U.S. Senator Amy Klobuchar announced Tuesday that she will be cosponsoring federal legislation that would prohibit employers from requiring that a current or potential employee to turn over their password to Facebook or any other private online account.
Recently, there have been several instances across the nation where employers have demanded access to job abblicants' Facebook passwords as a requirement in the hiring process. The Password Protection Act would make that kind of coersion illegal, and would also bar employers from accessing e-mails or other online storage.
"This is about the right to privacy," Klobuchar while while speaking at FirstTech in Uptown Minneapolis. "No person should be forced to reveal their private online communications just to get a job."
Though any user who signs up with Facebook must agree with the terms of service -- which expressly states that a user will neither share his or her password nor allow someone else access to the account, Klobuchar says the bill will help the nation's laws keep up with a modern world.
"This is another example of making sure our laws keep up with advances in technology and that fundamental values -- like the right to privacy -- are protected," she said.
When she made the announcement at the nation's first Apple computer franchise, Klouchar said hiring practices requiring prospective employees to give up their online passwords is "akin to demanding the keys to a person's home."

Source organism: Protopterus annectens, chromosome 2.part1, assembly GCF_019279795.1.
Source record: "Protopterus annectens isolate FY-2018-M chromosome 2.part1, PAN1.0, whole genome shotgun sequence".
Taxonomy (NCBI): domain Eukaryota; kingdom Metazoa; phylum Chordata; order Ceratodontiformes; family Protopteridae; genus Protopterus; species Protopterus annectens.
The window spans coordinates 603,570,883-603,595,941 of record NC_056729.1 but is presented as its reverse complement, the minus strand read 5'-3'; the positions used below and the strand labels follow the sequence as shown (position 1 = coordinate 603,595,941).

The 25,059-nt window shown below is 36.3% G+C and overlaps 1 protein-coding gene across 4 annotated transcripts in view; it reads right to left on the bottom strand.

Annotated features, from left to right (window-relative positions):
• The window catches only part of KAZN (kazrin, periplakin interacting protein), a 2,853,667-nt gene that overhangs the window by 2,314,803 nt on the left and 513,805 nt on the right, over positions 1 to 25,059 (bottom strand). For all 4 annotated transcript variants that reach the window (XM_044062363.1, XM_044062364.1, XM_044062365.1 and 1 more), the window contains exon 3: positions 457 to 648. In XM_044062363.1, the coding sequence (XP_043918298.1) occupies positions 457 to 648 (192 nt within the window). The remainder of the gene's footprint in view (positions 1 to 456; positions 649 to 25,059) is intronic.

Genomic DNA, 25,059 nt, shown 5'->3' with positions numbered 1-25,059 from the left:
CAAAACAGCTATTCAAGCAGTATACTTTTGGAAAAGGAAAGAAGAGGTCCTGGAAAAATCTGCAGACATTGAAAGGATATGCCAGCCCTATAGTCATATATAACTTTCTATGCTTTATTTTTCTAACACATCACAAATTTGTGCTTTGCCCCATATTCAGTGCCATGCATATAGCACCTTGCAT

"You can go in and search around for anything that you want," she explained. "One of the scariest things about it is that it violates not only the user's privacy, but it also invades the privacy of the user's friends."
Clay Halunen, a Twin Cities labor attorney who focuses on employment law, also spoke about the bill as a necessary safeguard for jobseekers.
"We are talking here today about a bill that will protect employees from being forced to turn over very priavate information -- the keys to their most private thoughts and feelings in and communications in order to keep their job or in order to get a job," he said.
Harvey Zuckman, owner of FirstTech, and Patrick DuSchane, a president of the student body at Augsburg College, also joined Klobuchar at the podium Tuesday.
Klobuchar is teaming up with Sens. Chuck Schumer, of New York, and Richard Blumenthal, of Connecticut.
Klobuchar serves on both the Senate Commerce Committee, which has jurisdiction over telecommunications issues, and the Senate Judiciary Committee, which has authority over privacy issues.